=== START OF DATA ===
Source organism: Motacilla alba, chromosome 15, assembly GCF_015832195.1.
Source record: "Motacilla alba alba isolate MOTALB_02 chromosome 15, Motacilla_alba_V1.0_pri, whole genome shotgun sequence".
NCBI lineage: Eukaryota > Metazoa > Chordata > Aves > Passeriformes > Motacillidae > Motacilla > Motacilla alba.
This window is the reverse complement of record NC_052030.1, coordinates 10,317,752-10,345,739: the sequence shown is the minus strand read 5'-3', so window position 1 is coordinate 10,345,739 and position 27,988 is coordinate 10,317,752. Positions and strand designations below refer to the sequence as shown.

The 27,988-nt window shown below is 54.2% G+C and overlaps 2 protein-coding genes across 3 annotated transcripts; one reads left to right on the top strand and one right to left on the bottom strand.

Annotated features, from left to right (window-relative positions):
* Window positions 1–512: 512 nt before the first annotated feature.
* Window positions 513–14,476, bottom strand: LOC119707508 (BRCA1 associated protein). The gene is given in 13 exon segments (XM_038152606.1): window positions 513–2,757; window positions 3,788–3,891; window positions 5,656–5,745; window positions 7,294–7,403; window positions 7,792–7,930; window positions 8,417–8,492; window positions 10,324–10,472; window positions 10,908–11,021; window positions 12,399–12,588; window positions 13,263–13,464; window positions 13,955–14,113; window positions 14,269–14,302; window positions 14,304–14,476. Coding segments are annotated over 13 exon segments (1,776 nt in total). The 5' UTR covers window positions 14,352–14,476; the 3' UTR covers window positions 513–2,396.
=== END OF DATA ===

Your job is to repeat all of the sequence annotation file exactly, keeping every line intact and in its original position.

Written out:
Source organism: Motacilla alba, chromosome 15, assembly GCF_015832195.1.
Source record: "Motacilla alba alba isolate MOTALB_02 chromosome 15, Motacilla_alba_V1.0_pri, whole genome shotgun sequence".
NCBI lineage: Eukaryota > Metazoa > Chordata > Aves > Passeriformes > Motacillidae > Motacilla > Motacilla alba.
This window is the reverse complement of record NC_052030.1, coordinates 10,317,752-10,345,739: the sequence shown is the minus strand read 5'-3', so window position 1 is coordinate 10,345,739 and position 27,988 is coordinate 10,317,752. Positions and strand designations below refer to the sequence as shown.

The 27,988-nt window shown below is 54.2% G+C and overlaps 2 protein-coding genes across 3 annotated transcripts; one reads left to right on the top strand and one right to left on the bottom strand.

Annotated features, from left to right (window-relative positions):
* Window positions 1–512: 512 nt before the first annotated feature.
* Window positions 513–14,476, bottom strand: LOC119707508 (BRCA1 associated protein). The gene is given in 13 exon segments (XM_038152606.1): window positions 513–2,757; window positions 3,788–3,891; window positions 5,656–5,745; window positions 7,294–7,403; window positions 7,792–7,930; window positions 8,417–8,492; window positions 10,324–10,472; window positions 10,908–11,021; window positions 12,399–12,588; window positions 13,263–13,464; window positions 13,955–14,113; window positions 14,269–14,302; window positions 14,304–14,476. Coding segments are annotated over 13 exon segments (1,776 nt in total). The 5' UTR covers window positions 14,352–14,476; the 3' UTR covers window positions 513–2,396.